Well, I sanded the frame and fork down to prep for clearcoating.
The fenders were a bit rough; both are surface rusted, but the front was painted and the rear was chromed. They needed a lot more prep work. Sand, prime, sand, prime. I sanded both with 150 grit to smooth things out. I tried to rough up the worn old chrome to encourage the paint to stick. Hopefully it will.
The front fender had a narrow pinstripe along the edge. I decided to try to reproduce that, in the colors that I was using. So, I painted the sides of the fenders orange, then striped it with 1/8th wide black pinstripe tape. Then I painted it with satin black. After the paint was dry, I peeled off the striping tape. Unfortunately, in two or three places, the orange paint didn't stick to the chrome and came up with the tape. I had an orange Sharpie on hand; not a close match to the orange paint, but close enough for the time being.
I sprayed the clearcoat over the weekend. Here's the frame hung up for spraying. You can see that the SprayMax clearcoat makes for a pretty glossy finish. The parts still look wet.
I found the best way to support the fork was to stick the steer tube into the head tube. You can see the fork dart decals I put on it. Also shown is the chainguard I'm going to try to use. It's also from an early '60s Columbia middleweight; it also has a bit of an art deco feel to it, with a tail fin on the top. It fit up to the frame pretty well with a little bending. I'm not sure if it'll interfere with the shift cable routing, but I think I can make it work. So, I primed and painted it when I was doing the fenders. I painted it orange, then masked off the face of it and the vertical part of the fin, then sprayed it with the satin black.
I learned two important lessons with spraying the clearcoat. First, when you're spraying your second coat, make sure the can that you pick up is actually the clearcoat and not the satin black. That bit could've been a lot worse, but I caught it quickly and was able to wipe a lot of the black off. There's just a little overspray on the top tube to add to the patina. I put the last coat of clear over it.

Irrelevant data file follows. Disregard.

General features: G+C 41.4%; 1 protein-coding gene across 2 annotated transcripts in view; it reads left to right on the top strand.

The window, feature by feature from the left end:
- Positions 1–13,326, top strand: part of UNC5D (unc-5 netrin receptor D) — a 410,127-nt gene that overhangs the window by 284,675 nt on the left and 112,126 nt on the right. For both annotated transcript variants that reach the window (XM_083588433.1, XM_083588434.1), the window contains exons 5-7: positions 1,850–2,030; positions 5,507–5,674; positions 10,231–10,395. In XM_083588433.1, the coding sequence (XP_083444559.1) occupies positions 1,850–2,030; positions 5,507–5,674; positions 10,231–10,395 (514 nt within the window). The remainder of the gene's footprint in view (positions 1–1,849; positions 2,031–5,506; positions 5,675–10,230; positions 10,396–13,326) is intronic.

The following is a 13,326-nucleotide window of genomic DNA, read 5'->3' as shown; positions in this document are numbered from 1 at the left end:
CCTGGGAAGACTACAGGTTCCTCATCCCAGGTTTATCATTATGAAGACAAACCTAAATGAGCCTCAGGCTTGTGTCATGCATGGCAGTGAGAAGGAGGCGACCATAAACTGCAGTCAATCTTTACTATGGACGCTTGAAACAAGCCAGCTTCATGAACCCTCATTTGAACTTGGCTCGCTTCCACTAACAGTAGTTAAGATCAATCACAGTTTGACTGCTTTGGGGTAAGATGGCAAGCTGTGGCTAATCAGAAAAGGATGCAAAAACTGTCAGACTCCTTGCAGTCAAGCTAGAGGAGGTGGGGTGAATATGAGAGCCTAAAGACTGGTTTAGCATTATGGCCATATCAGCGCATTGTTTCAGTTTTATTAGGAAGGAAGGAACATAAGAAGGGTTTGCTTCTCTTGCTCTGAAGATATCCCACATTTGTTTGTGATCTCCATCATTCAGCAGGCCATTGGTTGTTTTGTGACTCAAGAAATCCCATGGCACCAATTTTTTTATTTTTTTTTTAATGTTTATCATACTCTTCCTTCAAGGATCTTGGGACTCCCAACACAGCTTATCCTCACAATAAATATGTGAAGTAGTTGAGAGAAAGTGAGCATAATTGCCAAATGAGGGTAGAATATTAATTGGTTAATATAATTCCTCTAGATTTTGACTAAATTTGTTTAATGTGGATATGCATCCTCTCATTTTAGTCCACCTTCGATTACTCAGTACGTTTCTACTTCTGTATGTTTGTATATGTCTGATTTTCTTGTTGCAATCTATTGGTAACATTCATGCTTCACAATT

The second lesson - be careful as to how much flash time you give the clear between coats AND make sure that you don't spray it too heavy. SprayMax says to spray the 2nd & 3rd coats medium-wet. I probably put the third coat on the fenders too heavy, but it wrinkled up. No issue on the frame, fork or chain guard, just the fenders. Here's how they came out:
I'm not sure what to do with them yet. I originally intended to leave them satin black. Shouldn't have messed with them...
I let the clearcoat sit for about 48 hours before starting to work with the parts. The clear was dry to the touch within two hours or so, then I brought the parts into a warm part of the house to cure. Also, I'll second the advise regarding using SprayMax to do so in a well-ventilated area, with a good mask. Even doing so, the fumes were getting to me by the time I was done.
I've been thinking about the fenders, and decided to just use them as they are.
If they bother me enough, I can work on refinishing them some time over the summer. Also, I'm installing a rack on the rear. That will help distract from the worst of the wrinkling.
I started to build up the frame last night:
The fork crown race on the fork was 27.5 mm instead of the 26.4 that was on the Varsity fork. I found that I could use a standard American-style bearing on the bottom and a Schwinn bearing on the top. New bearings in the bottom bracket, and the crankset is installed. There isn't a lot of clearance between the sprocket and chainstay. I'm not sure if this is because I used a crank from a double chainring, but it seems like the chain line might be kinda short. Still, it seems doable, there is no actual interference.
Great build ! I think the fenders will look good when the bike is all together. the Schwalbe's studded tires look great. I like the paint job on the wheels.
I though about getting some for this winter.Glad I didn't no real snow to speak of here this year. After 3 tough winters in a row.
I even took my DIY studded tire off for now. Last Sunday hanging out with the TailDraggers
Keep up the great build, looking forward to seeing the finished bike.
Chicago TailDraggers 2013